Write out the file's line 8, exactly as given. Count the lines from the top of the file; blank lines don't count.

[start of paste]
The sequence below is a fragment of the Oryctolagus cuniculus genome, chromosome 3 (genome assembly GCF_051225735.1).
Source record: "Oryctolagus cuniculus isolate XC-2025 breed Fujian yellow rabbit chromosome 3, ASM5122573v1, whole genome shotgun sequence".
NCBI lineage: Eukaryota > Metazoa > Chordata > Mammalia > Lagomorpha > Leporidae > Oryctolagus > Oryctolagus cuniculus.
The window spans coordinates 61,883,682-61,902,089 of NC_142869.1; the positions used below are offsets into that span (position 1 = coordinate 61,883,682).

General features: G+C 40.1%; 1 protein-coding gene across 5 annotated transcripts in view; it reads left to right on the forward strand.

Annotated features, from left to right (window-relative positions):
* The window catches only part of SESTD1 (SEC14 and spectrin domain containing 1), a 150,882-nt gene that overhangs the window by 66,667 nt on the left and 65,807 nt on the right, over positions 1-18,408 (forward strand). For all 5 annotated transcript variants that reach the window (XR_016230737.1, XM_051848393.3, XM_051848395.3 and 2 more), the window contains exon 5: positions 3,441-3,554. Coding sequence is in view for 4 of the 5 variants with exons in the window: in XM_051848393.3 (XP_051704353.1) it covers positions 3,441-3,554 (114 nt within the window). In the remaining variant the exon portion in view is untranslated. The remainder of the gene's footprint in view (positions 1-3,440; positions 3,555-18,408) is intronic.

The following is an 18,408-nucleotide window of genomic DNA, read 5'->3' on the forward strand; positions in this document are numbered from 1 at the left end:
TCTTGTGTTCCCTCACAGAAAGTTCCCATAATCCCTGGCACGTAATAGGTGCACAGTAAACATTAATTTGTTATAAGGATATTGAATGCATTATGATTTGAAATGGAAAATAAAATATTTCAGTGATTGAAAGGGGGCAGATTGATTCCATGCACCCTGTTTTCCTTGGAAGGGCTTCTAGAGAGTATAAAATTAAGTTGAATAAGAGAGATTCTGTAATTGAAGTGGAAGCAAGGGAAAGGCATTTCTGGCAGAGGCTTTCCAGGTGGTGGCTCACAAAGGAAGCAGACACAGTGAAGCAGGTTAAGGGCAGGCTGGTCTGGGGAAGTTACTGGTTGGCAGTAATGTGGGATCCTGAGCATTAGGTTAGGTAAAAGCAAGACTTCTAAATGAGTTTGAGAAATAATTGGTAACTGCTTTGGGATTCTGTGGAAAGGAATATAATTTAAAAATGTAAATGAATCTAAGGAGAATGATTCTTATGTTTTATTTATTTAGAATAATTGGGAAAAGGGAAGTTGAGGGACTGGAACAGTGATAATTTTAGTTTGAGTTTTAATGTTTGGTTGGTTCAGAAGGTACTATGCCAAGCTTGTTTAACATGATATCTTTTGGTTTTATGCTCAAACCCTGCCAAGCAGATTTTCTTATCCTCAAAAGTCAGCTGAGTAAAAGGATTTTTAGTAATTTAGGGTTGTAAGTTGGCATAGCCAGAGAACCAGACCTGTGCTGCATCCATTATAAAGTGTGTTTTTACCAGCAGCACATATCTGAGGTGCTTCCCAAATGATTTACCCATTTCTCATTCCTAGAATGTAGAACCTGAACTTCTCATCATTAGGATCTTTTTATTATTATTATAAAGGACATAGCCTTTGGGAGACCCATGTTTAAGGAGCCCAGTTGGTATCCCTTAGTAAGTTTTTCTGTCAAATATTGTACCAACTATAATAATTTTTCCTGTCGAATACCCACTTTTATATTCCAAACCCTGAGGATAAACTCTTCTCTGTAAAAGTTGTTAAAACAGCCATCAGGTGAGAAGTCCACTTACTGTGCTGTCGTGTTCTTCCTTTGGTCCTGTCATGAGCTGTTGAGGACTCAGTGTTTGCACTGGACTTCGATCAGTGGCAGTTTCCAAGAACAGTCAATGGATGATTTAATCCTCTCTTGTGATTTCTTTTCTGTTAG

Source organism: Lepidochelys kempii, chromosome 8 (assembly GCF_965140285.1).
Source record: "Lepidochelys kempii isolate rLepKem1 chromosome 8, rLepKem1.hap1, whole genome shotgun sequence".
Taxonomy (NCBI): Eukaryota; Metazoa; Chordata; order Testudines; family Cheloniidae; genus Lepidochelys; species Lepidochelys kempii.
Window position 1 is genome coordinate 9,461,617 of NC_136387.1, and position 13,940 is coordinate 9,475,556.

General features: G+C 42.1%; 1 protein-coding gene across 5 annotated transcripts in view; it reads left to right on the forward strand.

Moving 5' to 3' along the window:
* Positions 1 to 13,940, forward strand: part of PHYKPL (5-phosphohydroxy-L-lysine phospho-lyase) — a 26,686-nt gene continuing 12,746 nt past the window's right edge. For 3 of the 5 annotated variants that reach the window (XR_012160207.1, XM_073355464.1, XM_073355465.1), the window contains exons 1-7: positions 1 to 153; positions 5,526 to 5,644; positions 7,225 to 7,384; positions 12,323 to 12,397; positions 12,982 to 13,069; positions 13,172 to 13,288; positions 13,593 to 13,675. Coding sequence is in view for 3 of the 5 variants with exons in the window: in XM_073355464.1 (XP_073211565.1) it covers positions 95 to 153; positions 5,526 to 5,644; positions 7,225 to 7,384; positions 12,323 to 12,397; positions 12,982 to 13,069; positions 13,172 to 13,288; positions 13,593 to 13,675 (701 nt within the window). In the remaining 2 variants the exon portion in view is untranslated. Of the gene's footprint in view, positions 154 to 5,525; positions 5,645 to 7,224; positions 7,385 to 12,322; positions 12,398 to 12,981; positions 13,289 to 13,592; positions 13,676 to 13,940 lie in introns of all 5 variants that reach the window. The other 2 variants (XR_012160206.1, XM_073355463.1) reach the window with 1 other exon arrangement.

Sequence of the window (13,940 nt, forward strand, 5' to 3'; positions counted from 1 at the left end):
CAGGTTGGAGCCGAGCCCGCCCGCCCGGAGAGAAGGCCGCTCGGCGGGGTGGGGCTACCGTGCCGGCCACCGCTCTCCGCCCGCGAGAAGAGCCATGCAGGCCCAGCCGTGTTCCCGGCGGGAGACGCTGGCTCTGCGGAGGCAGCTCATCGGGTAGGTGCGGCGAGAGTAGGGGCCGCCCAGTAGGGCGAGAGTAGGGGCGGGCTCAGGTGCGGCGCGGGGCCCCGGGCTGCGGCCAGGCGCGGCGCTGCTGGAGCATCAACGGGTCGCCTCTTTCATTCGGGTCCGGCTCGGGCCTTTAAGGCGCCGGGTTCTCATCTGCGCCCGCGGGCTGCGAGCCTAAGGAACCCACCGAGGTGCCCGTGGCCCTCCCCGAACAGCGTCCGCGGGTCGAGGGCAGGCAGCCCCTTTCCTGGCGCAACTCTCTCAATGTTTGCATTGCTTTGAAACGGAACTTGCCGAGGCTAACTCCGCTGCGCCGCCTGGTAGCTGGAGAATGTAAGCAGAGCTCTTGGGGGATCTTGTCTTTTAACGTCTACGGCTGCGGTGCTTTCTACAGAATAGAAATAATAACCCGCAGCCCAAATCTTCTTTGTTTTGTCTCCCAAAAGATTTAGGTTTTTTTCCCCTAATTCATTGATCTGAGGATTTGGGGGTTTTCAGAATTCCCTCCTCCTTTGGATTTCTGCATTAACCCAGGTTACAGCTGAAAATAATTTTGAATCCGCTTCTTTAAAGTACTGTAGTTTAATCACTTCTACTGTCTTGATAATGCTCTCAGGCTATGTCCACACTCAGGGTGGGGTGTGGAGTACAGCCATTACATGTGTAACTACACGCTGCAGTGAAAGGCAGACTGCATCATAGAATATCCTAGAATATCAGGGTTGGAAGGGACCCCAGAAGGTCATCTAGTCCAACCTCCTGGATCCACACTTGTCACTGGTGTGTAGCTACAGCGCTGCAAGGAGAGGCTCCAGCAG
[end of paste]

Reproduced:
The following is an 18,408-nucleotide window of genomic DNA, read 5'->3' on the forward strand; positions in this document are numbered from 1 at the left end: